Videos are everywhere on social media, but quite a few that we view on various sites are doctored and edited, often seeking to muck up the facts. Understanding how to evaluate and identify red flags in a video is now a critical 21st Century media literacy skill that everyone — parents, students, and educators — needs to acquire.
Recently the staff at Washington Post Fact Checker created a useful teaching and learning tool that can help all of us — young people and adults — understand more about today’s video landscape.
Seeing Isn’t Believing, the title of this guide to manipulated video, says it all. In today’s always- connected world, with people able to create and publish just about anything they want, we cannot always believe what we see in a video. Instead it’s necessary to take the time to evaluate — considering how the video is made, thinking about the purpose it serves, and looking closely to see if it has been doctored in some way.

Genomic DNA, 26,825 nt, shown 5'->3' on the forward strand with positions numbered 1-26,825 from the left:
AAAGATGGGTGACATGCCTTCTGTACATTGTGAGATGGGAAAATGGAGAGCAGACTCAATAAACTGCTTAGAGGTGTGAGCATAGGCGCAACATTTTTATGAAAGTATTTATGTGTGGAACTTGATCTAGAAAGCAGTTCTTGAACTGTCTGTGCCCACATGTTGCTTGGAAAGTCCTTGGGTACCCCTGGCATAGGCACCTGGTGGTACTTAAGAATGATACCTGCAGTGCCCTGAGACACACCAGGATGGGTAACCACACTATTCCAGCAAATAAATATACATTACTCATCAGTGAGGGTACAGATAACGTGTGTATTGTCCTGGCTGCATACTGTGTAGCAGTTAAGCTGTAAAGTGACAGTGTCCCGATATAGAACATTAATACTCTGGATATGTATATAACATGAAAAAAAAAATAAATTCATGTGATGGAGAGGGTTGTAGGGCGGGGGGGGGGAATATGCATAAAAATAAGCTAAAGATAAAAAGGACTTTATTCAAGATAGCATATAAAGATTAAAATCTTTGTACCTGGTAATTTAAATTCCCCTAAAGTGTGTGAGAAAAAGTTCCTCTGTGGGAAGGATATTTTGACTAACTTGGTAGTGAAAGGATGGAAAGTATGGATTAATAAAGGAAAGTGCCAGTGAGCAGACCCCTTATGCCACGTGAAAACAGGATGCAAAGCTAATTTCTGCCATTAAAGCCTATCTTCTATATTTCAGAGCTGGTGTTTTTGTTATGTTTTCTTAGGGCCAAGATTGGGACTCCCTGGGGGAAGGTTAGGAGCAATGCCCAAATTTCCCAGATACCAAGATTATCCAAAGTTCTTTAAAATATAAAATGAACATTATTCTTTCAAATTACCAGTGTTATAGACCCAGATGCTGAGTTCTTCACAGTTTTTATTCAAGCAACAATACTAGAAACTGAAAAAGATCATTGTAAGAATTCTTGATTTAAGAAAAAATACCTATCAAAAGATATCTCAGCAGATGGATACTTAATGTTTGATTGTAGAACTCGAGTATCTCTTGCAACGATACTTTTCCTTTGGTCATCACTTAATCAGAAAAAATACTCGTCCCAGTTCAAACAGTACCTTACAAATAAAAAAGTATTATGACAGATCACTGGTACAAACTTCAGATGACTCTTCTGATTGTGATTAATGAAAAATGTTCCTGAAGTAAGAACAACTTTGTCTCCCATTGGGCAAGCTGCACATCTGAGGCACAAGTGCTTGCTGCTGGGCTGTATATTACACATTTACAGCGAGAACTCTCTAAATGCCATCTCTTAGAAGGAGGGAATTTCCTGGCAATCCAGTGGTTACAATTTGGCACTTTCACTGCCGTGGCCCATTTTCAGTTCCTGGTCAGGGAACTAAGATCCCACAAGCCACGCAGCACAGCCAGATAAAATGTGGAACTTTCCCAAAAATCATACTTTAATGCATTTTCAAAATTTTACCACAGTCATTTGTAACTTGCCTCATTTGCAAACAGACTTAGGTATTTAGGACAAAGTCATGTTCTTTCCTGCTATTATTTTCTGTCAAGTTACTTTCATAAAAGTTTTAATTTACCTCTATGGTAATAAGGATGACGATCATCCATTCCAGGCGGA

The creators of the Guide to Manipulated Video set out to understand more about how people go about altering videos. The aim of the project was to “… develop a universal language to label manipulated video and hold creators and sharers of this misinformation accountable.”
The guide identifies three ways that people manipulate video media:
- Missing context
- Deceptive editing
- Malicious transformation
Each of these three categories is described, with examples, and each is broken into sub-categories that further explain how videos can be altered. For instance, deceptive editing is broken down into splicing and omission. The videos in this guide do not have sound because the focus is on visual video alteration and misinformation, so don’t be surprised when you don’t hear anything while perusing the examples.
Share this Guide to Manipulated Video and encourage parents, students, and teachers to understand that what they see is not always what they should believe.